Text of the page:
In 2011, the global art auction market generated 21% more than in 2010 and there is not a single segment of the art market that did not progress in terms of turnover. Compared with 2010, Modern art added $1.2B, Post-war art added $372m, Contemporary art added $291m, Old Masters added $124 million and 19th century art posted an increase of $43 million. In addition, bulimic buying has not left any medium on the side-lines. 2011 saw the sale of more paintings, sculptures, photographs, drawings and even prints than 2010. Indeed, driven by the rocketing prices of the Chinese Old and Modern masters, drawing has really come into its own, with its annual revenue up by $1.318 billion over the year.

This year, Artprice’s annual art market report – based on 6.3 million auction results from 4,500 auction houses around the world and distributed to over 6,300 media organisations and international institutions every year in 7 languages – will focus particularly on China’s successful conquest of the global art market.

Contemporary art

The number of contemporary works of art sold has more than tripled over the decade. In 2011, more than 41,000 Contemporary works sold worldwide, a record number which generated a revenue total of over $1.26 billion compared with $87.7 million in 2001. Contemporary art certainly has the wind in its sails, but it has not become unaffordable since 62% of Contemporary works sold for less than $5,000 in 2011. However, prices are rising and the market’s high-end accounts for an increasingly large share of the total Contemporary art market.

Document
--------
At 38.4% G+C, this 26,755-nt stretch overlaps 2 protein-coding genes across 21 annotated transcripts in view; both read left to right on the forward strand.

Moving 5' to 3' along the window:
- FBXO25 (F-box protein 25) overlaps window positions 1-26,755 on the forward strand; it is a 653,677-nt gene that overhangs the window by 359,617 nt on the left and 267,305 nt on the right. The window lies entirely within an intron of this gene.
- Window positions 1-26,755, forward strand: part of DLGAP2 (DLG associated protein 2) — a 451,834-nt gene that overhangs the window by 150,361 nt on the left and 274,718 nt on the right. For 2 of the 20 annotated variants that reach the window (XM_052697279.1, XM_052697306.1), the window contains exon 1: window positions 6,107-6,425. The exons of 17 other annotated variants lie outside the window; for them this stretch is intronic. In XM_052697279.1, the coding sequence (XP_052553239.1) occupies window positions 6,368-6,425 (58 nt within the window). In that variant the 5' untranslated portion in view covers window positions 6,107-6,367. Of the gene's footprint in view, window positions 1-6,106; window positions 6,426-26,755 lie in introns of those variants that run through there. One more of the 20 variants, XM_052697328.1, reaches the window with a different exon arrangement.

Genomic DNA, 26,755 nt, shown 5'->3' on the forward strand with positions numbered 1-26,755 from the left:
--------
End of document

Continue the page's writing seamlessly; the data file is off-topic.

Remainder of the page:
In fact 2011 was marked by no fewer than 1,879 bids above $100,000, five hundred more than in 2010.

With annual revenue of $540 million in 2011, China shot right past the USA ($310 million), the usual number 1 in this segment: in the first half of 2011, Beijing became ‑ for the first time in art market history ‑ the world’s second marketplace for Contemporary Art auction sales, just behind New York and ahead of Hong Kong. Sales in the second semester confirmed the trend: it is now China that sells the most Contemporary art in the world and China also appears to be the market where supply and demand for Contemporary works are most appropriately matched.